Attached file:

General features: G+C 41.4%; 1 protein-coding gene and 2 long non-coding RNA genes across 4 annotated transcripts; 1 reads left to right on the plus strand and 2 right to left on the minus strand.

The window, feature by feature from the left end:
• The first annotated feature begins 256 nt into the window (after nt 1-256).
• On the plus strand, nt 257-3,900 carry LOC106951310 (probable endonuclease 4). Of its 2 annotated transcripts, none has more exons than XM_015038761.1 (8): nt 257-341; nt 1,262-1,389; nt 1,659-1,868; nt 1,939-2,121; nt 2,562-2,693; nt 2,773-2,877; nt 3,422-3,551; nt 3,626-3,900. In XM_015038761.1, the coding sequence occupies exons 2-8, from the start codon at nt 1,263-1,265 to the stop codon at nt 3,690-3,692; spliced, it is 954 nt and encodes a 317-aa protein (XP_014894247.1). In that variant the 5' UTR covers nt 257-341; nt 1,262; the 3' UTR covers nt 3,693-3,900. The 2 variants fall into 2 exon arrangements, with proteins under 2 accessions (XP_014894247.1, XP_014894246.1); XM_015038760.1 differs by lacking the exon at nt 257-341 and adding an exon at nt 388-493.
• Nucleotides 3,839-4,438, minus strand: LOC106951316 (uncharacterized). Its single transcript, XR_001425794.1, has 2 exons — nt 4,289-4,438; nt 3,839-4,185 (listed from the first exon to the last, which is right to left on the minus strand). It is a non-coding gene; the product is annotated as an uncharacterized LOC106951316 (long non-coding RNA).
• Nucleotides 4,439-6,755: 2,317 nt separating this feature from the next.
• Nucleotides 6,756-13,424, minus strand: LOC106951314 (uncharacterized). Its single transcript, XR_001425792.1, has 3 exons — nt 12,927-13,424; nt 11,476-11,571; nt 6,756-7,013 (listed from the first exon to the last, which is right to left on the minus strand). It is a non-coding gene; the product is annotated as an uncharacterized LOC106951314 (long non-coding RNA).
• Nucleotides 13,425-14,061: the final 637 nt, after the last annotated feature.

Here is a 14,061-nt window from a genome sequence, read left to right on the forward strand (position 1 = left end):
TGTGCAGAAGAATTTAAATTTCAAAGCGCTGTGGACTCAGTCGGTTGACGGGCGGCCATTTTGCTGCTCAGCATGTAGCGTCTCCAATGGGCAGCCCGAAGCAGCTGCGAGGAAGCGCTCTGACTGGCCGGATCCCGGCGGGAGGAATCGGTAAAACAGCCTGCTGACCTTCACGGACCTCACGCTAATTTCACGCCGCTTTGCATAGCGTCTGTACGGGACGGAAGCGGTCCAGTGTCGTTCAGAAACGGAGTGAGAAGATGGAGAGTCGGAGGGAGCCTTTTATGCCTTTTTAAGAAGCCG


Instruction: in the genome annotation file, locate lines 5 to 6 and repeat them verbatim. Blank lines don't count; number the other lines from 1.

• Nucleotides 3,839-4,438, minus strand: LOC106951316 (uncharacterized). Its single transcript, XR_001425794.1, has 2 exons — nt 4,289-4,438; nt 3,839-4,185 (listed from the first exon to the last, which is right to left on the minus strand). It is a non-coding gene; the product is annotated as an uncharacterized LOC106951316 (long non-coding RNA).
• Nucleotides 4,439-6,755: 2,317 nt separating this feature from the next.